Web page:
On October 19 three cavers were in W. V.'s Cave in West Virginia. They were in a large room about 350 feet below and 2,000 feet horizontally from the entrance, to check a lead at the upper end of the room where water cascades into breakdown. The room is entered via an ascent up a steep, hard, slick mud slope where footholds had been cut several years earlier.
The lead didn't go so they headed back. Mike Dyas (42) was the first gong down the mud slope, "in a partially sitting position, feeling for the footsteps and intending to slowly 'crab walk' down." Just after starting, however, he lost his footing and slid rapidly down, feet first, for 100 feet. At that point the slope becomes nearly vertical, dropping a final twenty feet into a room, and Dyas was able to stop by hitting a bulge in the wall that formed the ceiling over the mud slope. He absorbed most of the force with his legs but he rebounded to the right, catching himself on the right wall with that hand, injuring his wrist.
His companions helped him down and one, a paramedic, examined him and believed the wrist to be dislocated. It was bourd with strips of nylon torn from a pagk. Since Dyas was not in shockand otherwise uninjured, they decided to proceed out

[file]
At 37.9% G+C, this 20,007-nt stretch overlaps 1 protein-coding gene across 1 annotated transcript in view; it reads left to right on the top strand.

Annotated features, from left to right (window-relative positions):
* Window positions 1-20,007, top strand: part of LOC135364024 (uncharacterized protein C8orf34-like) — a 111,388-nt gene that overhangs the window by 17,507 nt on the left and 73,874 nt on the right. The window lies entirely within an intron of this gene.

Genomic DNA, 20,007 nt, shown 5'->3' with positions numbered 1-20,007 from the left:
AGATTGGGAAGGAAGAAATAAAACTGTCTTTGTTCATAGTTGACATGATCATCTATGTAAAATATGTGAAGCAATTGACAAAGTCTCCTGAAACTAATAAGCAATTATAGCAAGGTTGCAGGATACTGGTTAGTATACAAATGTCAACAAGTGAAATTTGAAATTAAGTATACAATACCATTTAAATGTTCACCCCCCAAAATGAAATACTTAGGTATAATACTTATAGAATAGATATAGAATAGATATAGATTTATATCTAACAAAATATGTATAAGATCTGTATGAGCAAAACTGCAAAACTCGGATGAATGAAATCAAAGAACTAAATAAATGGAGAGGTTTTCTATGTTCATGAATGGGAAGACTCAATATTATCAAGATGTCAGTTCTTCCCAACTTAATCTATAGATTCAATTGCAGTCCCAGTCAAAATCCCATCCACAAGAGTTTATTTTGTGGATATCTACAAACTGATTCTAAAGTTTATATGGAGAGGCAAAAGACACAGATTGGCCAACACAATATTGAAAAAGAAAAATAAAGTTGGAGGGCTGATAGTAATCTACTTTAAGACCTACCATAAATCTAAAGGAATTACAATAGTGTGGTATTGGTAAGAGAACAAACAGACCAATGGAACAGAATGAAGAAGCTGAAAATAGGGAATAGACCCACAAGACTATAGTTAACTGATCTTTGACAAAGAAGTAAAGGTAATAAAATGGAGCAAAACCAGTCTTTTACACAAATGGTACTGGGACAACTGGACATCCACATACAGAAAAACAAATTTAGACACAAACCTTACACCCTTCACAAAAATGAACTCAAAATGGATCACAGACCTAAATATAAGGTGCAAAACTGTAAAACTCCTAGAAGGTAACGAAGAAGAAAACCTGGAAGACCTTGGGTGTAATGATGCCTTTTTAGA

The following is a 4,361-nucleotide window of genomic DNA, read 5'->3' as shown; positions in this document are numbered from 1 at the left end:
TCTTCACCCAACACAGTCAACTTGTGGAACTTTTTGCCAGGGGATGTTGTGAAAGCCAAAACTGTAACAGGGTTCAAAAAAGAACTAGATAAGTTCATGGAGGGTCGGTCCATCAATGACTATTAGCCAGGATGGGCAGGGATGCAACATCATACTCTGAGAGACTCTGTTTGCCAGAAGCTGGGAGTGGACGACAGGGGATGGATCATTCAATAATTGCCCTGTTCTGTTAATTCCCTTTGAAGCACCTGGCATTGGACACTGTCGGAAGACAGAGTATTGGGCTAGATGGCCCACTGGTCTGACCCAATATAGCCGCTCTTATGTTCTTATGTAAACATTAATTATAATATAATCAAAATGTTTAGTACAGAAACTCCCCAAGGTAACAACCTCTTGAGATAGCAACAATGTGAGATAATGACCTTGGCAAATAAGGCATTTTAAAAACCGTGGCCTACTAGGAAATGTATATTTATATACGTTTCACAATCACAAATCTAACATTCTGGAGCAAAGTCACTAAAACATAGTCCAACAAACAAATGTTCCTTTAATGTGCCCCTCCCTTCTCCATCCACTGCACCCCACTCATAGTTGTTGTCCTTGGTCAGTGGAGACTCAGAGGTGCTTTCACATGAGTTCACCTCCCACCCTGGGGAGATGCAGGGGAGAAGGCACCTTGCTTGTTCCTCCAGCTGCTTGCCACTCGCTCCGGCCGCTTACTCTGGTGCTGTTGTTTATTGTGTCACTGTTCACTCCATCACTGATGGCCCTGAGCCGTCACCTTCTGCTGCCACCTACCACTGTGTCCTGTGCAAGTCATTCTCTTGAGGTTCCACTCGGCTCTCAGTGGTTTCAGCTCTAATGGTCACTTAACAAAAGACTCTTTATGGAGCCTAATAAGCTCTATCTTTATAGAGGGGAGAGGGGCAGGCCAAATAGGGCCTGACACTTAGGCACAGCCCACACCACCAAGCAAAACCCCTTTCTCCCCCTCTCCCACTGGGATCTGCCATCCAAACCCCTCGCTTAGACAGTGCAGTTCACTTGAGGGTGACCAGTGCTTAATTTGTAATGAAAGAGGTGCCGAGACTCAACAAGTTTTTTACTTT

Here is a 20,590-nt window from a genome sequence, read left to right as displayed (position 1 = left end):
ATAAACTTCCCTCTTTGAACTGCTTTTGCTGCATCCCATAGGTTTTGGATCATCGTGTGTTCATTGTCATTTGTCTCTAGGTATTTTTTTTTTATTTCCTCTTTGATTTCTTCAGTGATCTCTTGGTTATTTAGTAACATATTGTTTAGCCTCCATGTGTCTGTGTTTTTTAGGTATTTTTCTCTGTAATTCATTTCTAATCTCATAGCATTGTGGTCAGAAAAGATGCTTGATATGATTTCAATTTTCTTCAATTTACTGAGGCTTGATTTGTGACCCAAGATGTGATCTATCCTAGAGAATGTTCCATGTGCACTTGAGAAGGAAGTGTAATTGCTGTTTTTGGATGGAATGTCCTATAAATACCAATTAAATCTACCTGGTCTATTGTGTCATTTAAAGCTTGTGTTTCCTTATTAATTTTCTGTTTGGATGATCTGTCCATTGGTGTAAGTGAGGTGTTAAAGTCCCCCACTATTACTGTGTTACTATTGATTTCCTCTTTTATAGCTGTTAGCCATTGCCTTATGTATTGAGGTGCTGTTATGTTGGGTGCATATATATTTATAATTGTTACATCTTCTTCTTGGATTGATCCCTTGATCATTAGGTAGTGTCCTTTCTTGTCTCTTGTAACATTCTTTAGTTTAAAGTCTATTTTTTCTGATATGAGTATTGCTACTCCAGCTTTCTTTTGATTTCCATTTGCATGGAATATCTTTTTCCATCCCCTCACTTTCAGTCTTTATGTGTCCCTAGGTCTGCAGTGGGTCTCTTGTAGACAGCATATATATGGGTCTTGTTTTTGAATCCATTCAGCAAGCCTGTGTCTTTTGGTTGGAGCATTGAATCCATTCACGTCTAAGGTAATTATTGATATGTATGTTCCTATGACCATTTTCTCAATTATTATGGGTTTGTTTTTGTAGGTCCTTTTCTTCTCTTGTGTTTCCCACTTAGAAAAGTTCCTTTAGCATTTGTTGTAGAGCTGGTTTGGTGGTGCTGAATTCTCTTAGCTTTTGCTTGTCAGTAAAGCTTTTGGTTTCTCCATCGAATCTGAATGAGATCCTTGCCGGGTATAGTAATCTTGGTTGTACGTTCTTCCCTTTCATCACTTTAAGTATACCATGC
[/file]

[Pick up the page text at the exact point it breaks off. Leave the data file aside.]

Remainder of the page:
The way out involved "a dozen or so dmarginally free-climbable, not-quitevertical pitches, followed by a series of tight breakdown squeezes near the surface." Dyas had no use of this right arm but was able to get out under his own power with occasional boosts from his companions and belays or -Texas ascent up the vertical places. They got out three to four hours after the accident. The wrist was found to have multiple fractures requiring a full arm cast for several weeks.
Mike Dyes "W. V.'s Cave, West Virginia" unpublished report, undated, 1 p.
The group was fortunate to have an extra rope to use for belay on the way out. The cave stream was nearly dry so they could follow it out - a more direct route than otherwise. Dyas was lucky to have stopped his fall before the bottom, possibly avoiding worse injury.
Dyas attributes the slip to "simple carelessness and bad luck" rather than to fatigue orcold, though headmitstobeing "slightlydampand cold atthe time." He believes hewas "slightly off the 'trail' " when he started and missed thefirst of the footholds.
Hard mud banks offer no penetration to flailing hands or feet and must be respected when negotiated for any distance vertically. The cavers here might have used a hardline but since they didn't, it is up to them to exercise great care and exactitude in climbing the mud pitch. When you choose not to belay, you can't afford toiall. In any case my hat isalways off to cavers who do a self-rescue; in this case an outside rescue would have been very difficult and drawn-out.